InfoWindow Delivers Interactive Video on a Touch Screen

T H E Journal (Technological Horizons In Education), November 1988 | Go to article overview

InfoWindow Delivers Interactive Video on a Touch Screen


InfoWindow Delivers Interactive Video On a Touch Screen

There's a Chinese axiom that says: I hear and I forget. I see and I remember. I do and I understand.

Nowhere is this ancient philosophy more apparent than in multisensory interactive videodisc, which allows student users to learn through doing in a variety of educational and training settings.

Computer-controlled, interactive videodisc systems such as IBM's InfoWindow are enabling students and other users to "experience" or retrieve a variety of pre-programmed materials, information, skills, tasks and instruction, by simply touching the system's TV-like screen.

InfoWindow is a dynamic, computer-controlled learning system, combining the power of the personal computer with the imagery and excitement of videodisc technology.

A chemistry student, for example, can use the system to simulate realistic experiments, mixing different chemicals and ingredients to see the effects of those actions--including an explosion--without fear of blowing up a chemistry lab or facing personal injury.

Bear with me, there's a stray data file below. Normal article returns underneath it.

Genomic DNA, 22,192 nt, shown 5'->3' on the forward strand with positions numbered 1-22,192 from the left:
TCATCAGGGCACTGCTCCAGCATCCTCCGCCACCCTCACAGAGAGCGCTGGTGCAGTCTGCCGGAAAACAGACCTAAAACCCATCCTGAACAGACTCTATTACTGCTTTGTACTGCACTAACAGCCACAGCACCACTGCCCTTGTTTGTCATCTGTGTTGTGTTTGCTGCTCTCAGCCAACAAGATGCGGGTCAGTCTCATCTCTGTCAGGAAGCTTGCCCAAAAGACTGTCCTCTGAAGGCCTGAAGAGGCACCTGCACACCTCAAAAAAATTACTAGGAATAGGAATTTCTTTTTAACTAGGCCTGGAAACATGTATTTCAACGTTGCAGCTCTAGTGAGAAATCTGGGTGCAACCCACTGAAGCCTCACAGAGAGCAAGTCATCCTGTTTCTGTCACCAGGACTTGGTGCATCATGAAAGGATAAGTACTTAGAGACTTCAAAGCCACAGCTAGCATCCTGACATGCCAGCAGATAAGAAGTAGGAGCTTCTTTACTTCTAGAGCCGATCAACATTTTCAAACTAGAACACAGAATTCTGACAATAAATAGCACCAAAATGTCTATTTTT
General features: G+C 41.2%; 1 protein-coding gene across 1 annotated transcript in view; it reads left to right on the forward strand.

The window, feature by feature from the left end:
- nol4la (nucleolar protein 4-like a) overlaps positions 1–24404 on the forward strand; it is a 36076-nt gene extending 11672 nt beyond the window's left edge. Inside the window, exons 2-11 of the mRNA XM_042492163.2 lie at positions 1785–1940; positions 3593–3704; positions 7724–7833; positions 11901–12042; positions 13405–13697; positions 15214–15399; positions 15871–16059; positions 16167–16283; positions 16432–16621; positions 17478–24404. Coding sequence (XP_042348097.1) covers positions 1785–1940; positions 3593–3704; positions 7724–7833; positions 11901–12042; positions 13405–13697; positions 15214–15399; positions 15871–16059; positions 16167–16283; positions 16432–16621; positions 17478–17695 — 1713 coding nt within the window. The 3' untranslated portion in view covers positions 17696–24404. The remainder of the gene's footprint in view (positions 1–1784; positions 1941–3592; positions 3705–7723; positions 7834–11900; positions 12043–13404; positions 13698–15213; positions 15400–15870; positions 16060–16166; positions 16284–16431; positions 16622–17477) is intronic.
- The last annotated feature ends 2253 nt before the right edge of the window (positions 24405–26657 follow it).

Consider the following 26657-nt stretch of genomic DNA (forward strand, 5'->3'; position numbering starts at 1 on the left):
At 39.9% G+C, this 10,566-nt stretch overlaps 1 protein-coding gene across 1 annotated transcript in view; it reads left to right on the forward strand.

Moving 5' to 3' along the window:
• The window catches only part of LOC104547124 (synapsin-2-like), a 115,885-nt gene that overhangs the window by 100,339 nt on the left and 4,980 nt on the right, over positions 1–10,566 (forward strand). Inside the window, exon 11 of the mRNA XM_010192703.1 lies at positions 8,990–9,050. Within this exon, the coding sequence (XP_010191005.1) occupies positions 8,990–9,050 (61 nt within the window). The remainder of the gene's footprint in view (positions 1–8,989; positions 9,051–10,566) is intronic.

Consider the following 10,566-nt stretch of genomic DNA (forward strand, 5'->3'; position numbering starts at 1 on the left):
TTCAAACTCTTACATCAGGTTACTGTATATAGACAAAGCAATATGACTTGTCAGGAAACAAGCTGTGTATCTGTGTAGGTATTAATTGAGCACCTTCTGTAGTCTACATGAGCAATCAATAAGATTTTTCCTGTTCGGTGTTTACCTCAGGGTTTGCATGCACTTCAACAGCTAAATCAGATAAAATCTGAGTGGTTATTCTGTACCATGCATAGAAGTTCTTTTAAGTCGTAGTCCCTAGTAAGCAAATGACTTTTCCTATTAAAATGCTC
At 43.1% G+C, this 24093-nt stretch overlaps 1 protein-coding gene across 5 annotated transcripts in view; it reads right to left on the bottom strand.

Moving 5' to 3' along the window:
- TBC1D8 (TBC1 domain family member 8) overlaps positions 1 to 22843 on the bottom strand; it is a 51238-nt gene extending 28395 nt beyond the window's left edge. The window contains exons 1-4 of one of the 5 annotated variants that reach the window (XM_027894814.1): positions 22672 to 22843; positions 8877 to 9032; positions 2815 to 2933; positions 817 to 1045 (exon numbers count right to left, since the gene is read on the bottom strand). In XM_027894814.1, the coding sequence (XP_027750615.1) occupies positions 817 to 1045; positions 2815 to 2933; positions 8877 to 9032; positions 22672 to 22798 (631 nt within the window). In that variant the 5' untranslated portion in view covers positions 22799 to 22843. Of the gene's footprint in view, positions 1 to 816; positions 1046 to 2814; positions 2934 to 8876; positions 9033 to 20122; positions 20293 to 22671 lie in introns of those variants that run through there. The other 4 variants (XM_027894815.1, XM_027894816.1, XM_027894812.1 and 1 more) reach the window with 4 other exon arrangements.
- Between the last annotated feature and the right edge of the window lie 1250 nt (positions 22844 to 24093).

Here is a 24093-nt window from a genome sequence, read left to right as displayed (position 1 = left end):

Computer simulation of the lab experience also eliminates the cost of chemicals and the need for disposing of toxic wastes that result from such experimentation.

A Realistic Environment

Not only does InfoWindow utilize the multi-sensory elements of touch, sound and vision, it also combines the capabilities of radio, film projectors, the typewriter, television and the computer into one effective learning experience.

Realism is achieved by videotaping or filming instructional material and programming it onto videodiscs for instantaneous retrieval by the user.

Because of its ease of use--symbols appear on the system's video screen and guide the user through the lesson or materials--no previous computer knowledge or use is necessary.

The system's random-access and playback capabilities permit branching, the ability to pursue different alternatives as part of the learning process.

An InfoWindow drug awareness program developed by a high school consortium, for example, allows students using InfoWindow to see the consequences of their decisions regarding the use of drug and aclohol in a "simulated party" situation (see accompanying story).

Variations in the party situation are virtually limitless, and the story unfolds differently depending upon choices entered into the system by the student.

A Typical Configuration

InfoWindow consists of an IBM touch-sensitive video display unit, an IBM Personal Computer or Personal System/2 and an optional videodisc player or players.

This configuration provides the capabilities of full-motion film or video, as well as still video images. The video can be overlaid with text and graphics from the personal computer, as well as narration, music or sound effects.

Up to 54,000 pictures or frames of film or video can be stored on each side of a 30-minute video and retrieved randomly in real time.

Filmed or videotaped images can be viewed at normal running speed, slow motion, fast motion or in a freeze-frame mode for as long as desired.